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Spinning Demonstration on the Great Wheel.

First of all, sorry for the blog silence yesterday – I was away from the computer most of the day, and during the time I did spend physically close to it, we had internet connection issues. These do happen here occasionally, and they are normally no big deal when they do, as they will be over after two or three hours at most… but yesterday, it did mean no access during the time window I had for blogging.

Today is a holiday in Germany, so I had planned to blog yesterday and tell you there’d be no blog post today. Well, plans and how they work out… anyway, this means you are getting this picture today instead of yesterday:


That was my setup on the Long Night for spinning in Dinkelsbühl. It was a wonderful evening with many, many people stopping by for watching the spinning and asking questions. The picture was taken during one of the rare and short moments when there were no visitors there, right at the end of my presentation.

Time really flew by, and the evening was over before I knew it! I loved all of it, and it gave me the opportunity to demonstrate how much of a difference the fibre and the fibre preparation made when spinning on the Great Wheel. I had rolags made from Eider wool (industrially combed, smooth medium-staple wool that I just rolled together with the cards), from Bergschaf wool (industrially carded, crimpier wool with a shorter staple that I rolled together with the cards similarly to the Eider stuff) and from Rouge de Roussillon wool that I carded up from the washed fleece myself. The differences were astounding, with the smoothest, most even thread coming out of the Eider wool and the clumpiest, least even one out of the Rouge. That was partly due to my bad sorting and carding of the Rouge fleece I brought with me, though, and I am sure that with a bit more getting used to that specific fibre, the thread would also have improved a lot.

Demonstrations like these always yield some thread, but they rarely result in wheel spinning output that I’d find acceptable or even good quality. Talking to people to explain the spinning takes away some concentration from the spinning itself, and while I can happily chat along when making my standard yarn on the spindle and distaff, the wheel does take more concentration for me to get a good thread. Another factor is the quality of the rolags that I work with during those demos.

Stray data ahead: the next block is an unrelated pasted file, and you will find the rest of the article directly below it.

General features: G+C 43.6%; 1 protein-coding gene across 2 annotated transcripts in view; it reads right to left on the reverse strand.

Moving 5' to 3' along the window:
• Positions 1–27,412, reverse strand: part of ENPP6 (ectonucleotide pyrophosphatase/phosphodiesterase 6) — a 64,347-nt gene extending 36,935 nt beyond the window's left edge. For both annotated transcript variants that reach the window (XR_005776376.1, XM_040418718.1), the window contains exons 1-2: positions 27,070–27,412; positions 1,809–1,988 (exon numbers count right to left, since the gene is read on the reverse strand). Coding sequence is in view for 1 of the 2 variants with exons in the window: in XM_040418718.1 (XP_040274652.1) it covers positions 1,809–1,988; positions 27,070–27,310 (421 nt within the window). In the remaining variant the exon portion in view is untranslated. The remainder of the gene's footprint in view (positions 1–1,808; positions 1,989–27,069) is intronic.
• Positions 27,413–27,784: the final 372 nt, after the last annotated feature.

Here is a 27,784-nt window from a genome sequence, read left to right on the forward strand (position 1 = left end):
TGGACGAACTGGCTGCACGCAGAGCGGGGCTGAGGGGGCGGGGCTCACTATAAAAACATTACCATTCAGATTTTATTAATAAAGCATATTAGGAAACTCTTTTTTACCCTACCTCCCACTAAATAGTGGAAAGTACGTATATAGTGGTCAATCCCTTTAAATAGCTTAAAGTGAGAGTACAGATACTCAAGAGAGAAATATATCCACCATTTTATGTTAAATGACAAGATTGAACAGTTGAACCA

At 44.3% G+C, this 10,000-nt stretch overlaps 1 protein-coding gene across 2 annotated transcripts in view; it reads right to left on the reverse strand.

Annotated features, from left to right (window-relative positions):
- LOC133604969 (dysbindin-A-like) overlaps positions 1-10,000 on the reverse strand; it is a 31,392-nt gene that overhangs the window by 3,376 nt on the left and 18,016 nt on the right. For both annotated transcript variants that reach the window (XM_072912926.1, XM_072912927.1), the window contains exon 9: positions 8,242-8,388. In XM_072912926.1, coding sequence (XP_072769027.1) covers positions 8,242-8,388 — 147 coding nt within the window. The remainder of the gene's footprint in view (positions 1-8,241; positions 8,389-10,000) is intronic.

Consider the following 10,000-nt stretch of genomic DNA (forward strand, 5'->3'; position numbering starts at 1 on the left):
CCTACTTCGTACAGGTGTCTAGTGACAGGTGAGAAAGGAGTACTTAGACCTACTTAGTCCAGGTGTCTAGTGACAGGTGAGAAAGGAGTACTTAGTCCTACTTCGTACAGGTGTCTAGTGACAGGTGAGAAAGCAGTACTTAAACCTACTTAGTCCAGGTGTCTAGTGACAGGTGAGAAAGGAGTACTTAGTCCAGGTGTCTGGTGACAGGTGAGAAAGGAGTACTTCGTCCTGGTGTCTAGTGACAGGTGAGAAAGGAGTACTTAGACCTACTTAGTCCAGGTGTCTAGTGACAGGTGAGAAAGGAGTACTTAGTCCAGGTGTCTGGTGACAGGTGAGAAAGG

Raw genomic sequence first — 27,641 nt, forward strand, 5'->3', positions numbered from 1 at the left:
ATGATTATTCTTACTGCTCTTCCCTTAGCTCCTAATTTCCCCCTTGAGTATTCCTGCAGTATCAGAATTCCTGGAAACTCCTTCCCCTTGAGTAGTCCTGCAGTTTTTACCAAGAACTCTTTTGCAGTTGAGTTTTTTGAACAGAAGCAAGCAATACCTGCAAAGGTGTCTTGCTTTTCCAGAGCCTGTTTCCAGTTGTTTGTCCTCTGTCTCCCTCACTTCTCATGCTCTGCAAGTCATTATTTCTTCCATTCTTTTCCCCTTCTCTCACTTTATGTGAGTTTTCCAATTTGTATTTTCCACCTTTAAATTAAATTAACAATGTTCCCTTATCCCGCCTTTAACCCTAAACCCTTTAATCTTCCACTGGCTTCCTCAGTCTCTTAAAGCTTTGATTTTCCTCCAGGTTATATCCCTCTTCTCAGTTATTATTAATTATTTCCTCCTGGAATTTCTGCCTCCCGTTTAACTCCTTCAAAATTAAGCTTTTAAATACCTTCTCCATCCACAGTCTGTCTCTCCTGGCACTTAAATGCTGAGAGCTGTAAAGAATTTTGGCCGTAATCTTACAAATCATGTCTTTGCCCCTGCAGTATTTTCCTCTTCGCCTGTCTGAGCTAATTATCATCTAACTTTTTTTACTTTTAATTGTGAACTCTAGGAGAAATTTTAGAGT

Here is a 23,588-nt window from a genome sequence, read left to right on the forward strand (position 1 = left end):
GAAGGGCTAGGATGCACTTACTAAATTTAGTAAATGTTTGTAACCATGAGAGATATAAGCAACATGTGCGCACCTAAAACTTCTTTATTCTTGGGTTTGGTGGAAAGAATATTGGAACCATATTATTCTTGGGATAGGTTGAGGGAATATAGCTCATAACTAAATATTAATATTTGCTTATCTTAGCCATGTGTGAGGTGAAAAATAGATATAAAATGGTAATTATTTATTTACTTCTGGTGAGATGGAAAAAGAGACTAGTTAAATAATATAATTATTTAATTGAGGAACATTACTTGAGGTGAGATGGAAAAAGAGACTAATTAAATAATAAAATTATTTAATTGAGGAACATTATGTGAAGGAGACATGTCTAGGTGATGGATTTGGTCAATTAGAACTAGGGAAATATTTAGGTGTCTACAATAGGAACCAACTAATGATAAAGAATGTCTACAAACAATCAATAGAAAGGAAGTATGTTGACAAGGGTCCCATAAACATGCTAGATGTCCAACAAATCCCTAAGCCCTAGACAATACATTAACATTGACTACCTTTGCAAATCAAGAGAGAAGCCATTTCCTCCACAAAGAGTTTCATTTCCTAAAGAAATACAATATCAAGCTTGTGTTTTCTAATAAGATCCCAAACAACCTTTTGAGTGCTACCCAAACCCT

Even though I explain to people during these demonstrations that textile work takes time, and patience is oh so important, I usually skimp on the preparation of the rolags to speed things up a bit. I also make a rolag or two, then spin them up, then explain something else, then make rolags again – and that results in differences each time, which also has an impact. Finally, the combination of explaining and trying to show off the spinning speeds possible with the wheel means I’m not making the best possible thread out of the fibre I have, and switching frequently between spindle and wheel plus carding and combing means it is hard to find the rhythm and workflow for any of these tasks – because obviously, explaining and demonstrating the individual steps and how they work together is much, much more important on these events than making the best yarn possible.

So in case you are at a crafts demonstration one day and have somebody demo-ing with a lot of explanation, you might get to see slightly sloppier work than they normally do, because the priorities have shifted – from working towards the best result possible with the tools and materials available to giving the best explanation and demonstration for you. And that, I’d say, is one of the best reasons that somebody can have for not working up to the usual standards!

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